I visited Melissa Murray at her studio in Bushwick after the rush of Open Studios. Melissa graduated from the University of Texas in 2012. Our time in Austin barely over-lapped and she now lives and works in Brooklyn. Murray’s work can be playful and irreverent. One of her wearable works is composed of two headless My Little Ponies burnt together bottoms-up and tails out; a decorative fleur de lis of symmetrical fountains of shiny, brightly-colored, fake hair. These are on equal footing with Murray’s other works, which are incredibly earnest. American Snakeskin (2014) is a painting on a six-foot long, skinny handmade stretcher that vulnerably bows inward suggesting a slight waist. It’s shown with the long sheet of bubble-wrap that was used to print the texture onto its surface. The bubble-wrap, displayed in front of the painting, is still caked with paint as if it has just been peeled away. Murray schooled me on these, and her other hyper processed-based paintings, and various object-based installations created from the mass of found material filling up her studio.
There’s so much going on in this space. I see a salt rock lamp, wrinkled velvet, sunglasses with frog-hand earpieces, parts of old shoes and toys, and piles of broken CD’s. There’s also all that storage out-of-reach and above our heads.
Yeah all my good work is up there [Laughs].
What’s the most important thing you keep around you in the studio? What are you looking at right now?
Lately reading has been especially important for my process—even more than looking at other visual art. For the past year I keep returning to Kathy Acker’s Blood and Guts in High School and Testo Junkie by Beatriz Preciado. Both are radical texts that explore bold ways of living. They turn a key for me with rebellious funky free, queer people cutting up the world, cutting up their bodies, and being a diaper for the day’s residuals. Transgression functions as a creative tool for me and as an end point in my process. Demolishing what’s a “good painting” and recovering the shrapnel. The work comes from a lot of moments in the studio with this sort of neurosis—of re-working and re-stretching along with trashing, breaking, splurging, seducing, and cleansing material. The bravery and that sort of method are backed by those inspirations, and reading is a huge part of that. I’m currently working on an homage to Kathy Acker—an installation to blow up her dream map for a large space—manipulating the sequence so the text and drawings can be entered like a painting, i.e. through a relation to the body and to seeing.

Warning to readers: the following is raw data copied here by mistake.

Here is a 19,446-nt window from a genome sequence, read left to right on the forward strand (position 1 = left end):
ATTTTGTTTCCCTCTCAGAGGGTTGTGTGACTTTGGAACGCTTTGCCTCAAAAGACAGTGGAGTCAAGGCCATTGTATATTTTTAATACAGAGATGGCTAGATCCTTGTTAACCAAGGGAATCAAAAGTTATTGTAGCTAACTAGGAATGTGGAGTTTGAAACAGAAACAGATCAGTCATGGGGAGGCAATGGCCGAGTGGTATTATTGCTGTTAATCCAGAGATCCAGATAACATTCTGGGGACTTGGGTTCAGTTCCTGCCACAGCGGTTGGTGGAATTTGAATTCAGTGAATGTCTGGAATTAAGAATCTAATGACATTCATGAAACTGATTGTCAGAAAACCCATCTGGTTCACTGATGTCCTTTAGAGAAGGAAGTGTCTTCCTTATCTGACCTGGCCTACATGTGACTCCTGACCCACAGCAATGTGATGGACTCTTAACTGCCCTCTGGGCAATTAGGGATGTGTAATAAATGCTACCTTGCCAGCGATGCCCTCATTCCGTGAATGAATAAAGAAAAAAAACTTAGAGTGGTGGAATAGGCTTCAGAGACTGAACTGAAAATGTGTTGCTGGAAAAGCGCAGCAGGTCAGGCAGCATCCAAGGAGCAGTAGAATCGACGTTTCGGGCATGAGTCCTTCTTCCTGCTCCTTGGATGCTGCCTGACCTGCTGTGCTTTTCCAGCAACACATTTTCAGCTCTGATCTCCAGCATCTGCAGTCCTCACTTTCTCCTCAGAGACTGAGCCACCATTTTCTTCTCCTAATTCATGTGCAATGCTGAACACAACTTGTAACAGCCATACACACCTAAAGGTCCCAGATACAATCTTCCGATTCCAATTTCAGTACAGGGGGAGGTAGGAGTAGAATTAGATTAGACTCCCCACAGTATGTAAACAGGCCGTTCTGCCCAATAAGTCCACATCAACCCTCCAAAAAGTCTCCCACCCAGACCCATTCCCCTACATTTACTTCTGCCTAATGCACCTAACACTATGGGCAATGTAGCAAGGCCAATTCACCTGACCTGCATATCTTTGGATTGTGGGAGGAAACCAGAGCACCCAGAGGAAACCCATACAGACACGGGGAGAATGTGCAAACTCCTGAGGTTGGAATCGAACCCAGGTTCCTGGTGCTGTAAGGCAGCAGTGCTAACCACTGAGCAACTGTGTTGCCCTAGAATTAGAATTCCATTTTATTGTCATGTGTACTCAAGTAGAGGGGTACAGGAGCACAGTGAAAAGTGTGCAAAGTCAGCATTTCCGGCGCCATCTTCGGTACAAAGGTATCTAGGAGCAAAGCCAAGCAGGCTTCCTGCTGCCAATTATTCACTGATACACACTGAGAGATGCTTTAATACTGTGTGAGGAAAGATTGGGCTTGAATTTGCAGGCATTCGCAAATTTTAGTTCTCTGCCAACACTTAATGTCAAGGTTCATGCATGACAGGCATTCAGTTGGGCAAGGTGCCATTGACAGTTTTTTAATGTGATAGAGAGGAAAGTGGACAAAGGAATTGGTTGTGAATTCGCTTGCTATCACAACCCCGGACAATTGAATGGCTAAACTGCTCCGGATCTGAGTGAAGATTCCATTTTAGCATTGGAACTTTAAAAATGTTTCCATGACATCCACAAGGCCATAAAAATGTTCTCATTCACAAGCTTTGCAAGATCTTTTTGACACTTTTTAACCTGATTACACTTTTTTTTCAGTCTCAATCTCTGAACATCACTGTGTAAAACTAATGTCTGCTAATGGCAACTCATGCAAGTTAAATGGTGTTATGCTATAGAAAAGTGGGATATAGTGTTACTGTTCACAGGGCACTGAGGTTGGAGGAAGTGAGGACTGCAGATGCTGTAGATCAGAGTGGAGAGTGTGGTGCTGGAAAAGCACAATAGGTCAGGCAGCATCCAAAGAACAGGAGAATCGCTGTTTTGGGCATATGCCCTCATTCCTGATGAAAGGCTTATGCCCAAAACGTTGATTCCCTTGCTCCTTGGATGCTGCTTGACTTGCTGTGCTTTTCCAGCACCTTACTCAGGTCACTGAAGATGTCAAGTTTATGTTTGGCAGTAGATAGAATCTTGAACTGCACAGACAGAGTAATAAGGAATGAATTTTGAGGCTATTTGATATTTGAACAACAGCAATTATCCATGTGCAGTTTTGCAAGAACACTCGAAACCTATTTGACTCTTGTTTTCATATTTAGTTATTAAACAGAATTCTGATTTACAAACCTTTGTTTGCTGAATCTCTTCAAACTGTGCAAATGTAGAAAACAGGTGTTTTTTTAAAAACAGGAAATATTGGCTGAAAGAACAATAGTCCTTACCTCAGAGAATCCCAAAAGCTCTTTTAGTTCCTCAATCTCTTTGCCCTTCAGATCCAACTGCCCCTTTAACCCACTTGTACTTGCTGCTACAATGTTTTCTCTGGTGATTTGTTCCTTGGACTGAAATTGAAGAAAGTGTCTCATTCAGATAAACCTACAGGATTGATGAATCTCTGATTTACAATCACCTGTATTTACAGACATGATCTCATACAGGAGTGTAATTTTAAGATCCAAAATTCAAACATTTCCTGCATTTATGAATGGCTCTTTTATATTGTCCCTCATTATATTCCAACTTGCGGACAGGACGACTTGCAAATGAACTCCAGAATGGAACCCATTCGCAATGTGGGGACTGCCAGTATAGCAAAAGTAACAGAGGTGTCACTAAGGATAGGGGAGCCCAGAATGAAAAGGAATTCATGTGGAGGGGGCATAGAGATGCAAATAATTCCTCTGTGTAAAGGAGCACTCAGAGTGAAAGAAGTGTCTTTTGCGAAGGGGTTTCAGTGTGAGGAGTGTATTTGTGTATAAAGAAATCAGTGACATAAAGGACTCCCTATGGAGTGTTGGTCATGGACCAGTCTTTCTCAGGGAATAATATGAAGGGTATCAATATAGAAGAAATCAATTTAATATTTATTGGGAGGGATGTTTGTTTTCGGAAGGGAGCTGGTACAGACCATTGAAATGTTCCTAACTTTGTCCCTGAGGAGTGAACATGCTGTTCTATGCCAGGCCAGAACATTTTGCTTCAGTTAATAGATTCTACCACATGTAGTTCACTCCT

Are you writing or using text in any of your works now?
I’m composing a textual component to be read by Siri to accompany this assemblage. In my mind, this piece is definitely a sort of cyborg. There’s a rinky-dink watering can from a thrift store paired with a vibrator holder that I purchased from a BDSM yard sale, and both sit atop a studio bucket and blanket. The form could be androgynous—with an element of Mother Nature, a phallic-looking spout, and squirting.